Grocery budget per person per day - Mothering Forums

View Poll Results: How much do you spend on groceries per person per day?
$0 - 2.99 4 12.12%
$3 - 4.99 10 30.30%
$5 - 6.99 12 36.36%
$7 - 8.99 4 12.12%
$9 - 10.99 2 6.06%
$11 + 1 3.03%
Voters: 33. You may not vote on this poll

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#1 of 79 Old 04-27-2015, 09:11 PM - Thread Starter
 
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Grocery budget per person per day

Just wondering how much on average do you spend per person? Nursing babies don't count, and kids under 5 count as half. Just use your monthly grocery budget and divide by 30 then divide by the number of people in your household.

$ is American dollar. Other currencies can convert to that.
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#2 of 79 Old 04-28-2015, 06:52 PM
 
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Approx $4-5 per person per day, for 1 adult, an 8-year-old, and a 5-year-old. Interesting-I actually thought it would be less.
in.

ETA: My grocery budget includes things like TP (though no other paper products), soap, laundry detergent, cat food/litter, etc. so my number should be a little less.

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#3 of 79 Old 04-29-2015, 11:11 AM
 
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We are spending about $4. We are 2 adults 3kids
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#4 of 79 Old 04-29-2015, 11:37 AM
 
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It's about $6. $7 if I count the 2yo as 1/2, but she eats as much as the older two. This also includes buying our drinking water because I'm not giving local muni tap water to my kids. Daily costs would be about $5/day per person if we weren't spending extra money on water. Yikes.
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#5 of 79 Old 04-29-2015, 01:20 PM
 
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It's about $6. $7 if I count the 2yo as 1/2, but she eats as much as the older two. This also includes buying our drinking water because I'm not giving local muni tap water to my kids. Daily costs would be about $5/day per person if we weren't spending extra money on water. Yikes.
I would test your tap water. Much tap water in the USA is as good as bottled. If you aren't happy with the results of the test you can distill tap water to reduce contaminants for an initial outlay for the distilling equip.
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#6 of 79 Old 04-29-2015, 02:02 PM
 
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$5.6 a day.

This also includes all household consumables, such as TP and personal care products-razors, soap, shampoo, makeup, deodorant, etc. I cloth diaper but use disposables when we go out and overnight when baby sleeps longer stretches..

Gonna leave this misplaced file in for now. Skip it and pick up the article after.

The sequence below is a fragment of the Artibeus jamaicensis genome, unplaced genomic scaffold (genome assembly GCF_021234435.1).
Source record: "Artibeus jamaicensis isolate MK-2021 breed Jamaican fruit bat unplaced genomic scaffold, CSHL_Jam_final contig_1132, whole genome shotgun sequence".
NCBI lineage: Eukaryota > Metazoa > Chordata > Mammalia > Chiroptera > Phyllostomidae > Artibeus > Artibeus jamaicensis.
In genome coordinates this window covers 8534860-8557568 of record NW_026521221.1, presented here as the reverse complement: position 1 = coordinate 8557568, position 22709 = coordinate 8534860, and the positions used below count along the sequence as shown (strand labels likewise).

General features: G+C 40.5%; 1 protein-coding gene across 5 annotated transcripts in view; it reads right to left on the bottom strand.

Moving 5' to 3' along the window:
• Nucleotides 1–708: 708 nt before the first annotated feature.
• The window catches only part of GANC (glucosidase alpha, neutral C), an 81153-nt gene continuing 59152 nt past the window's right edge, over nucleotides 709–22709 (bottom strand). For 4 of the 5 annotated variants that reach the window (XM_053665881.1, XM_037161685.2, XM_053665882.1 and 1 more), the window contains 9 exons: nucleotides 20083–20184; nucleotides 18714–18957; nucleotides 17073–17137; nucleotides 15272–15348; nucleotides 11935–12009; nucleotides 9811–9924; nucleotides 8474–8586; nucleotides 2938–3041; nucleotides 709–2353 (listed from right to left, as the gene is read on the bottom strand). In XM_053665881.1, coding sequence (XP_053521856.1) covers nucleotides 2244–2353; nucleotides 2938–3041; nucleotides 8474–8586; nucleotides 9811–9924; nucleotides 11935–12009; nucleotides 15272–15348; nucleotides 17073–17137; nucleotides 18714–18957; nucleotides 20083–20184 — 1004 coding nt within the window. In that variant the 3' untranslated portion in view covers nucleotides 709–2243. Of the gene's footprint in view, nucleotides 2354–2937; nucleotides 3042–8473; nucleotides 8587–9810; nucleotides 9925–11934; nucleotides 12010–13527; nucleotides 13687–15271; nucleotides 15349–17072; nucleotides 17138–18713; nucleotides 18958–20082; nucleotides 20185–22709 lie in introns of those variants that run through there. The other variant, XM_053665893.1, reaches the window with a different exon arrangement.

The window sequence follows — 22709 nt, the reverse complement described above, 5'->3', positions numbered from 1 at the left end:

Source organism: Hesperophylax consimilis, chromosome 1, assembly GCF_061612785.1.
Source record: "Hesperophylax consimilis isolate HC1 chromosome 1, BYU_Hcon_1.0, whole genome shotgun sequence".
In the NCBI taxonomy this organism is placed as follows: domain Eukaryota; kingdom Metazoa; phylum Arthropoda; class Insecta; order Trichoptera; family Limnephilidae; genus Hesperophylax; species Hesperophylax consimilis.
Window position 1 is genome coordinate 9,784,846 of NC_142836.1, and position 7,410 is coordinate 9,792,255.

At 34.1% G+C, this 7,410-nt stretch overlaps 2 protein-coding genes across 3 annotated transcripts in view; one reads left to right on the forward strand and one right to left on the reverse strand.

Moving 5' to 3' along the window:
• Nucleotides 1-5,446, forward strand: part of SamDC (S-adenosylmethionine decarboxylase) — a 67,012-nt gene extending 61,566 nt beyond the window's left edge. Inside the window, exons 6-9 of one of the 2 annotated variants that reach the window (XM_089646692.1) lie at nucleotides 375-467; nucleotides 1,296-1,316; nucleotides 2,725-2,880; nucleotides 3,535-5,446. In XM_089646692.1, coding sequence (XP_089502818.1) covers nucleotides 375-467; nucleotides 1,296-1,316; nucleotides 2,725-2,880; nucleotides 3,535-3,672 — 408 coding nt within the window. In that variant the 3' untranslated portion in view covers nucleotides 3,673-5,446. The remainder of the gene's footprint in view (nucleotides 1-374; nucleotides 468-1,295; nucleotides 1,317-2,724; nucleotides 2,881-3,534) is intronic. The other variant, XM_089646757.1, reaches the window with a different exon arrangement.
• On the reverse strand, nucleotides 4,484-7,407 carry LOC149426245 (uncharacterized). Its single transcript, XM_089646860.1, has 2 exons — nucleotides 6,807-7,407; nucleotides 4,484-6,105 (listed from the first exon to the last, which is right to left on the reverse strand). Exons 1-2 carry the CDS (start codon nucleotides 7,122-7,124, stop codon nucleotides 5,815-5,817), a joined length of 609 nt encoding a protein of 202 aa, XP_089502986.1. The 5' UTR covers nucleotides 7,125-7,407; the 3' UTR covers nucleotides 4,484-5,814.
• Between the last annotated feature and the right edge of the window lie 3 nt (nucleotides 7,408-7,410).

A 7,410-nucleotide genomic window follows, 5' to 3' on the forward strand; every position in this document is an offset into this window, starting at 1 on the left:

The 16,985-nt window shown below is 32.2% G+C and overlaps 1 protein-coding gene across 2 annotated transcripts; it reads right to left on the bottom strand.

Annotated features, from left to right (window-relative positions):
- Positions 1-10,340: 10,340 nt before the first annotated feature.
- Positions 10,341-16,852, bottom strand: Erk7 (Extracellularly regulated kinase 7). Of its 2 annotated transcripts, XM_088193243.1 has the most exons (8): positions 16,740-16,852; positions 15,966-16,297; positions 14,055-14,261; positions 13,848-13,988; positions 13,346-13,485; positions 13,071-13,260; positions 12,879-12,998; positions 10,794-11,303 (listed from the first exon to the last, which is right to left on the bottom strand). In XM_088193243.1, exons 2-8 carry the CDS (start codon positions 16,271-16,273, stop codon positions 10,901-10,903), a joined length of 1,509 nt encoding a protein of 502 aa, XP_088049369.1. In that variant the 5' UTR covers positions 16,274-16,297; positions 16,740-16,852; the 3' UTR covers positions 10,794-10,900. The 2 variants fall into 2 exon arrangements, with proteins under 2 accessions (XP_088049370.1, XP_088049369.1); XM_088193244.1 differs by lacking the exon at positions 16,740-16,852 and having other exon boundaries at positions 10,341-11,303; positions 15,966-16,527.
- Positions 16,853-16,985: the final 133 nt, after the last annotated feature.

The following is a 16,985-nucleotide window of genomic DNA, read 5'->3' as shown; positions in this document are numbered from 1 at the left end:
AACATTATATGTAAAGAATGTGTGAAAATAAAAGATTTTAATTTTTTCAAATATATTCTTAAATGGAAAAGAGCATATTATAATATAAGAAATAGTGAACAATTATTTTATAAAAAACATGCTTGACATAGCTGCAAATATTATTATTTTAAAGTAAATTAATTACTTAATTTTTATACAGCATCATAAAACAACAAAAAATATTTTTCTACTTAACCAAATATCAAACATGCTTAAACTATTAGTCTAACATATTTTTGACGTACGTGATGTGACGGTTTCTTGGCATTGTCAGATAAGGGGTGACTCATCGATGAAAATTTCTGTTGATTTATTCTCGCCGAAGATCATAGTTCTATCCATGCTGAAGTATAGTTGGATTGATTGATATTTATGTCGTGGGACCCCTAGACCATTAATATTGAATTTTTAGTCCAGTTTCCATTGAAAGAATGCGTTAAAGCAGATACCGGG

I cook/bake from scratch and we have no food allergies/sensitivities. We do eat out once per week as a family and that is not included in our grocery budget.

When I was expecting twins, I was eating huge amounts of calories/quality protein. Now, I'm breastfeeding for two, so I'm ravenous. With a family this large, keeping food around is getting tougher! We have tons of growing and active boys! My daughter made pumpkin cookies a couple of days ago...tripled the recipe, and even when allowing only two small cookies as a serving, they are about gone!

Both my husband and I are discussing raising the budget a bit..at this level, despite eating nearly entirely from scratch, we are unable to have the level of fresh fruits and veggies we would prefer, as well as really good meat. I do well at the store up here with organic/grass fed stuff for reasonable (tons of great local farms) but produce is tricky..very pricey.

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#7 of 79 Old 04-29-2015, 07:46 PM
 
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5-6$ per day, dealing with food allergies gluten and dairy free. Also buying drinking water.
2 people, one adult, one teen who either eats like no tomorrow or doesnt eat at all.

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#8 of 79 Old 05-04-2015, 04:45 PM
 
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We are a family of 6, going on 7 & average $2.60 a person. I spent 40-60.00 a week for us & this has been going on for the last 5 years as Husband has got a degree, put himself through training & has been looking for a job. We have animals & their feed is factored into our grocery budget but I don't pick those up & don't know the prices, so it is higher than what I put.

8/2002 = 1 + 3
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#9 of 79 Old 05-04-2015, 05:17 PM
 
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We are a family of 6, going on 7 & average $2.60 a person. I spent 40-60.00 a week for us & this has been going on for the last 5 years as Husband has got a degree, put himself through training & has been looking for a job. We have animals & their feed is factored into our grocery budget but I don't pick those up & don't know the prices, so it is higher than what I put.
How on God's green earth are you doing this? ?? And in what blessed corner of the country do you live that you can feed a family of 6 or 7 on such a tiny food budget?? Seriously - share your secrets! Are you guys eating nothing but rice and beans? Do you grow half your own food? Inquiring minds want to know!